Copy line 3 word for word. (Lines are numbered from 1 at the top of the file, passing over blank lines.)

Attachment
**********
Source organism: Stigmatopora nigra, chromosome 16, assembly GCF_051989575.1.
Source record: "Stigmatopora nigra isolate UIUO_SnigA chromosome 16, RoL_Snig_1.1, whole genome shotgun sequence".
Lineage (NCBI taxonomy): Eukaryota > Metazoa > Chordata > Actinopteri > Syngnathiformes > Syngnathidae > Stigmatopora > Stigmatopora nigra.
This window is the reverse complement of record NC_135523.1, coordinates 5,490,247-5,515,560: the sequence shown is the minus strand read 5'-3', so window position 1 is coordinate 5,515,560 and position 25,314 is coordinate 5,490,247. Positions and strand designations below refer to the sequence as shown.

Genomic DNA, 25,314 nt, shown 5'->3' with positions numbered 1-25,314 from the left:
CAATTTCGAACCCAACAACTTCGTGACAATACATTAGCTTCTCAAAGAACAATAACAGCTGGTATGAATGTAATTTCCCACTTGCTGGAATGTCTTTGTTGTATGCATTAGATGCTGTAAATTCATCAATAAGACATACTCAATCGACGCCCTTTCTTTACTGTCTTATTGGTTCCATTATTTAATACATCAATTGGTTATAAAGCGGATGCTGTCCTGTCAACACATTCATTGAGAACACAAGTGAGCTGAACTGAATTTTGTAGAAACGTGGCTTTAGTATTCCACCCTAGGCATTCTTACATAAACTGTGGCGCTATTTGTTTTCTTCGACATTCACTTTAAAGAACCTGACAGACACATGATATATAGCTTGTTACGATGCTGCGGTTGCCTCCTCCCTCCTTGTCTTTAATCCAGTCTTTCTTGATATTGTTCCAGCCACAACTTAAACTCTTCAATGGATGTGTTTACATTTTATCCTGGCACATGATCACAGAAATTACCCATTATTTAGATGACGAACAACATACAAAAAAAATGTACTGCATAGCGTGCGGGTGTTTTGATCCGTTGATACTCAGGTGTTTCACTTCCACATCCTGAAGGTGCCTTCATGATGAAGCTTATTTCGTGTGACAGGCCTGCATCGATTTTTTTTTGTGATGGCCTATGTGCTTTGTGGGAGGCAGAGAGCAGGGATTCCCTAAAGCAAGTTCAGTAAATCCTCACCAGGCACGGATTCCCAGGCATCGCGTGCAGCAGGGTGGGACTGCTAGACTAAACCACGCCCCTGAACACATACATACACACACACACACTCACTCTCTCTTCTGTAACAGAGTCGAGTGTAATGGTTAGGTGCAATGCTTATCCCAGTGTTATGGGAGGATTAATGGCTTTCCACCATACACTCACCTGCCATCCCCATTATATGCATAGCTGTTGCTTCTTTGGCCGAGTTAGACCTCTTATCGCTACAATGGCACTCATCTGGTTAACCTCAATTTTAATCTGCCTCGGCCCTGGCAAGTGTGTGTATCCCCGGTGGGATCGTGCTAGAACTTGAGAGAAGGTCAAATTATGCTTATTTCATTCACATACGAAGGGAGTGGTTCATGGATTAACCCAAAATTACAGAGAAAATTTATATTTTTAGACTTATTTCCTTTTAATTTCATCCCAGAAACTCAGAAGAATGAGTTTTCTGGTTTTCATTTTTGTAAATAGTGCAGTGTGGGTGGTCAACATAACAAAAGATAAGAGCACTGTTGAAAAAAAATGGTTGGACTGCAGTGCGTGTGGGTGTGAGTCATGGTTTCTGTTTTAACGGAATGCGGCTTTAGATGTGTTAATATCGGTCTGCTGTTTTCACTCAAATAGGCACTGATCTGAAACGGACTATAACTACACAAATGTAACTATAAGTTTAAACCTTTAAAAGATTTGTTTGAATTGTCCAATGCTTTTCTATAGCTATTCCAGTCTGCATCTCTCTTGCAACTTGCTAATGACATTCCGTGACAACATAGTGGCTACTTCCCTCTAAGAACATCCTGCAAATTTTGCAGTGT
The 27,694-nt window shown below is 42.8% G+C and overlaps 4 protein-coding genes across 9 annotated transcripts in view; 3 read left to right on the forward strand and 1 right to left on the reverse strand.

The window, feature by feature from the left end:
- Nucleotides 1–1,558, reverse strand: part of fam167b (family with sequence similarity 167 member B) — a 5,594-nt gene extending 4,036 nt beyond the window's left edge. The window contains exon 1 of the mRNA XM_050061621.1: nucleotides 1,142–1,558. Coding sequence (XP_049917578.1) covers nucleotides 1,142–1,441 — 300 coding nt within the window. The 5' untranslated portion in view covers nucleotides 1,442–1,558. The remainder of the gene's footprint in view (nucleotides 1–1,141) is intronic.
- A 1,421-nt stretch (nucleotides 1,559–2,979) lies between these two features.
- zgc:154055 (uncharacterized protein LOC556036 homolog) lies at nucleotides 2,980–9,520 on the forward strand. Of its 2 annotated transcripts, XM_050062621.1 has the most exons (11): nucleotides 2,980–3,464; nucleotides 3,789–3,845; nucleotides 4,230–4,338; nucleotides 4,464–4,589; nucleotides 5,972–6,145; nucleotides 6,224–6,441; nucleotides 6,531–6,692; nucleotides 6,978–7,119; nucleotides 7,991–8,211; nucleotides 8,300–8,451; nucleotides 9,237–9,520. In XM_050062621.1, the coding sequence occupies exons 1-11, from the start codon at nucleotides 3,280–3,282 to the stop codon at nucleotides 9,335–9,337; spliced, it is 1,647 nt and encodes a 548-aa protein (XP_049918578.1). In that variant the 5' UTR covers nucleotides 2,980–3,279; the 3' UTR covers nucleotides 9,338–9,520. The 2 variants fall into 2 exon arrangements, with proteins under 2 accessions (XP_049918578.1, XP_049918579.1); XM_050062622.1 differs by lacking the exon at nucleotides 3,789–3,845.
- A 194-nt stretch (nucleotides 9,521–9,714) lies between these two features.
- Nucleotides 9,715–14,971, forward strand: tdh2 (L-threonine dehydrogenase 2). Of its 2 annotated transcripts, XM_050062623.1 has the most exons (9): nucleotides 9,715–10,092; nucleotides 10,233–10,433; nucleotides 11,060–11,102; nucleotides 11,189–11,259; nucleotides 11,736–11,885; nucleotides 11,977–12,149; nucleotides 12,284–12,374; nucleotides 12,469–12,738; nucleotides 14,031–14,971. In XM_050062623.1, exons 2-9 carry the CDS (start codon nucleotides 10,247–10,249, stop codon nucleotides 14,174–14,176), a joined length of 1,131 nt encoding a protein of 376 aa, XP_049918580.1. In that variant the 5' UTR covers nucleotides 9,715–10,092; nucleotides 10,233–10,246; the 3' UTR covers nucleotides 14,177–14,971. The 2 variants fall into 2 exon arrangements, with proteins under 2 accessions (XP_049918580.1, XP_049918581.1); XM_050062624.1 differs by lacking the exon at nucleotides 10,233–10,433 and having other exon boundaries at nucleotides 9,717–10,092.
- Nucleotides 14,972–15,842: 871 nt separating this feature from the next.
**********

Lineage (NCBI taxonomy): Eukaryota > Metazoa > Chordata > Actinopteri > Syngnathiformes > Syngnathidae > Stigmatopora > Stigmatopora nigra.